Vintage Pulp Nov 24 2017
BASIC SELF DEFENSE
So much for French chivalry.


This cover for Quatre pas dans la nuit fits right into our collection from earlier this year featuring ruthless men using women as human shields. In fact, it's the same painting by Barye Phillips used on Ben Benson's Broken Shield, which we included in that previous group. Quatre pas dans la nuit appeared in 1958 and is the French edition of the Ed Lacy novel Be Careful How You Live, which is in turn an expansion of his story "Time Wounds All Heels." We talked about Lacy a bit earlier this year, so if you want to know more check here.

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Vintage Pulp Jul 23 2016
CLAMEUR FOR ATTENTION
All her problems turned out to be relative.

Cool French cover art for Mignon G. Eberhart's 1937 mystery novel Danger in the Dark, also known as Hand in Glove, and released in France by Presses de la Cité in 1947 as Une clameur dan la nuit, which translates as “a scream in the night.” A man means to stop the distant cousin he loves from getting married, but when her fiancée turns up dead the two relatives decide to make the scene look like a robbery to avoid the police suspecting them of murder. But who did the killing? Eberhart had a long and distinguished literary career, typically mixing her mysteries with strong elements of romance and ending up with Christie-meets-Harlequin. This is a prime example, but a well reviewed book.

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Vintage Pulp Dec 21 2015
PAIN IN THE NECK
Yup, there's something here. Based on your personality I'm inclined to say it's a “666,” but no—they're just bruises.


A.A. Fair's Doublé de dupes, which is a translation of The Bigger They Come, was first published in hardback in 1939, appeared as a U.S. paperback from Pocket Books in 1952, and above in 1958. It's the first in a series starring sixty-something private investigator Bertha Cool and her pint-sized sidekick Donald Lam. Fair, aka Erle Stanley Gardner, had already made his Perry Mason series a success and the Cool/Lam shift got him out of the courtroom. In this one the protagonists attempt to serve divorce papers, but of course the seemingly simple task falls apart spectacularly, leaving a man dead and Lam under suspicion of having committed a serious crime. The British version's title—Lam to the Slaughter—gives that aspect of the story away immediately. The curious cover art you see here by Maurice Thomas was used on both the U.S. and French versions (a bit of a surprise considering the six year gap) and shows Lam checking out injuries on the femme fatale, who has been attacked by another character. General consensus online is that this series improved greatly after the first couple of entries.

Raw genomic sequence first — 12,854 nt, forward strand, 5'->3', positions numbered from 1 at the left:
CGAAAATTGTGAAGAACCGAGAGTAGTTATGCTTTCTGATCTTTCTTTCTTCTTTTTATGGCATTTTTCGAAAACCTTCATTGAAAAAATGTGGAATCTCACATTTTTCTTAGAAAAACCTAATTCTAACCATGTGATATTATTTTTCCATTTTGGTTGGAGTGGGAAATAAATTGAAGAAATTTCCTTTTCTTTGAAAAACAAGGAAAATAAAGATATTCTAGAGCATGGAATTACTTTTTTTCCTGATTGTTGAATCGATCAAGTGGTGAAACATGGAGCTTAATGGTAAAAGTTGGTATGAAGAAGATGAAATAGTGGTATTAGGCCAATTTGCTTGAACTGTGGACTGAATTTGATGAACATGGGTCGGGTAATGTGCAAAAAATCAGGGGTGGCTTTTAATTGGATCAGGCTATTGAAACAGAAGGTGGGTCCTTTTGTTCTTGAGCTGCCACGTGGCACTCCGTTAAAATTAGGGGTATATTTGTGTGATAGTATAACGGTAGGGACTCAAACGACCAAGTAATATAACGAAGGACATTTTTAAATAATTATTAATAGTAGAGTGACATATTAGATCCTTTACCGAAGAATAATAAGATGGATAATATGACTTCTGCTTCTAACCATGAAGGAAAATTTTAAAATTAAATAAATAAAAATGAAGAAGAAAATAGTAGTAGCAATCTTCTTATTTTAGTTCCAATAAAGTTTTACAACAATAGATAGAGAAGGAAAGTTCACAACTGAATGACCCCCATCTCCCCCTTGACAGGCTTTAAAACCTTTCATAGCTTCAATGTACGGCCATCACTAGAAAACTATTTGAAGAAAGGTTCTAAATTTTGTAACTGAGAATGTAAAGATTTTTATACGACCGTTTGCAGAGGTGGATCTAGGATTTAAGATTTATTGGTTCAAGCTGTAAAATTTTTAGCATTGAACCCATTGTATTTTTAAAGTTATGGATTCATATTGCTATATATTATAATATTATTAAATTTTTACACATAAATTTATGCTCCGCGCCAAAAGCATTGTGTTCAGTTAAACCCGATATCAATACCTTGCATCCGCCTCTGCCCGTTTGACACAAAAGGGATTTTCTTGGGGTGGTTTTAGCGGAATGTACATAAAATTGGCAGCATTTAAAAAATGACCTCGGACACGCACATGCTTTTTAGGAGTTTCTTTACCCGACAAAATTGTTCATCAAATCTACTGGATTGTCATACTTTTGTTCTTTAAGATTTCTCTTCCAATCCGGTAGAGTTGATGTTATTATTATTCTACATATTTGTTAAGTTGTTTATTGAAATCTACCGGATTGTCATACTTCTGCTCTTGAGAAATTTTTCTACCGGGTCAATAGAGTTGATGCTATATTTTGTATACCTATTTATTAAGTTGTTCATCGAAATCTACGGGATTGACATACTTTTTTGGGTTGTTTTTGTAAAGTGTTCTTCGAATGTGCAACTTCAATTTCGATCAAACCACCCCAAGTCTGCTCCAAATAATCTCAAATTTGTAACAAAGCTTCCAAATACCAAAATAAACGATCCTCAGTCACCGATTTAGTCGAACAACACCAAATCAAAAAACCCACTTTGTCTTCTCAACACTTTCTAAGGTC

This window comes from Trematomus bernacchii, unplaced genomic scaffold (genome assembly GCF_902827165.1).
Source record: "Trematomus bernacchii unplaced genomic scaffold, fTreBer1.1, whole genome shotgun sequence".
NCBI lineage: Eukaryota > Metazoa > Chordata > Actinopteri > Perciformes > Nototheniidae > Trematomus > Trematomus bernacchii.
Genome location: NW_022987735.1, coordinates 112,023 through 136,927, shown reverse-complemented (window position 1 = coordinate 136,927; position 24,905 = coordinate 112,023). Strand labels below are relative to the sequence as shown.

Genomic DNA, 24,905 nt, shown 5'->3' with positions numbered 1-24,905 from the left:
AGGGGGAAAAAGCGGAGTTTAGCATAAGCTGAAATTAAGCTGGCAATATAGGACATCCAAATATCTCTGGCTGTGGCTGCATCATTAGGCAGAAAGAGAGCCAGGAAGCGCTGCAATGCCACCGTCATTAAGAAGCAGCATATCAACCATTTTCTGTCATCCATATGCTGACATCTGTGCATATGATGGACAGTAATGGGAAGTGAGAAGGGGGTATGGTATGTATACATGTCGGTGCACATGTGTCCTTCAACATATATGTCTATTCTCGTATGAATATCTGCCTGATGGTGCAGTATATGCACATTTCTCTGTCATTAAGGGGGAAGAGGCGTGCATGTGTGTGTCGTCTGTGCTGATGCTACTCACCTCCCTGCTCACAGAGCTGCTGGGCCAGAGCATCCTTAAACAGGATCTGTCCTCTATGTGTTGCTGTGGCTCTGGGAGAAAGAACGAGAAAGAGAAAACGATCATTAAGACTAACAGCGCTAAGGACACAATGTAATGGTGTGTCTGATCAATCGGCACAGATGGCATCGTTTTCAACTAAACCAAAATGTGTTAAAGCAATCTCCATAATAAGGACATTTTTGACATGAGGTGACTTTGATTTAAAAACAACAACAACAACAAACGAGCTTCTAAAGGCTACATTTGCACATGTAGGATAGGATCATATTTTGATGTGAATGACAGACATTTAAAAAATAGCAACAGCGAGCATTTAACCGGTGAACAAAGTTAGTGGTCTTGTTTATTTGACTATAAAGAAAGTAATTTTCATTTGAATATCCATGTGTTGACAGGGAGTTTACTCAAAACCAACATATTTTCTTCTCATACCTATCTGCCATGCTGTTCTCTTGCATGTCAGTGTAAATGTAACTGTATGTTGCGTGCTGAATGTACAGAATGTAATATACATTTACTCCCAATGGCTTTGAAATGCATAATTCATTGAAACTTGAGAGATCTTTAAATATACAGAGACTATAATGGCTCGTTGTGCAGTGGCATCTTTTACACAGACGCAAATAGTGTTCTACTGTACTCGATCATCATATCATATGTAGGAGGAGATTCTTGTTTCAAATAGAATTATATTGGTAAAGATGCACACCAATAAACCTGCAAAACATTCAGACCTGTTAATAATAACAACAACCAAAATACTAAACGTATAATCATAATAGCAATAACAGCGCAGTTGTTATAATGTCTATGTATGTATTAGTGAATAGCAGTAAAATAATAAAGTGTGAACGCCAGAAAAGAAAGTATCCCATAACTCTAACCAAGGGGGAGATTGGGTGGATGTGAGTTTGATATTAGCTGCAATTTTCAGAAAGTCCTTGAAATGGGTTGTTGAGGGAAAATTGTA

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Vintage Pulp Jun 2 2015
DEATH BECOMES THEM
Spillane decides to kill everybody.

Mickey Spillane’s Dites-le avec des tueurs was published by Presses de la Cité in 1961, and comprised four stories translated into French by G. Morris-Dumoulin—“Stand Up and Die!,” “Tomorrow I Die,” “I'll Die Tomorrow,” and, just for variety, “Me, Hood!” Don’t worry, though—lots of people die in that one too. All four tales originally appeared in the American men’s magazine Cavalier, a publication that embraced writers such as Thomas Pynchon, John D. MacDonald, and Theodore Sturgeon, and was instrumental in helping launch the career of Stephen King. We really like the cover art on the above collection, but we don’t know who did it. We’ll dig into that and maybe report back later. 
 
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Vintage Pulp Jun 1 2014
FAST SPILLANE

Below, four evocative covers from the French imprint Editions Les Presses de la Cité for, top to bottom, Mickey Spillane’s En quatrième vitesse (Kiss Me Deadly), Dans un fauteuil (The Big Kill), Charmante soirée (One Lonely Night), and Nettoyage par le vide (The Long Wait). Does that last one sound familiar? Look here. Artist or photographer unknown on these. You can see more excellent Presses de la Cité Spillane covers on Müller-Fokker’s blog.

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History Rewind
The headlines that mattered yesteryear.
May 24
1930—Amy Johnson Flies from England to Australia
English aviatrix Amy Johnson lands in Darwin, Northern Territory, becoming the first woman to fly from England to Australia. She had departed from Croydon on May 5 and flown 11,000 miles to complete the feat. Her storied career ends in January 1941 when, while flying a secret mission for Britain, she either bails out into the Thames estuary and drowns, or is mistakenly shot down by British fighter planes. The facts of her death remain clouded today.
May 23
1934—Bonnie and Clyde Are Shot To Death
Outlaws Bonnie Parker and Clyde Barrow, who traveled the central United States during the Great Depression robbing banks, stores and gas stations, are ambushed and shot to death in Louisiana by a posse of six law officers. Officially, the autopsy report lists seventeen separate entrance wounds on Barrow and twenty-six on Parker, including several head shots on each. So numerous are the bullet holes that an undertaker claims to have difficulty embalming the bodies because they won't hold the embalming fluid.
May 22
1942—Ted Williams Enlists
Baseball player Ted Williams of the Boston Red Sox enlists in the United States Marine Corps, where he undergoes flight training and eventually serves as a flight instructor in Pensacola, Florida. The years he lost to World War II (and later another year to the Korean War) considerably diminished his career baseball statistics, but even so, he is indisputably one of greatest players in the history of the sport.
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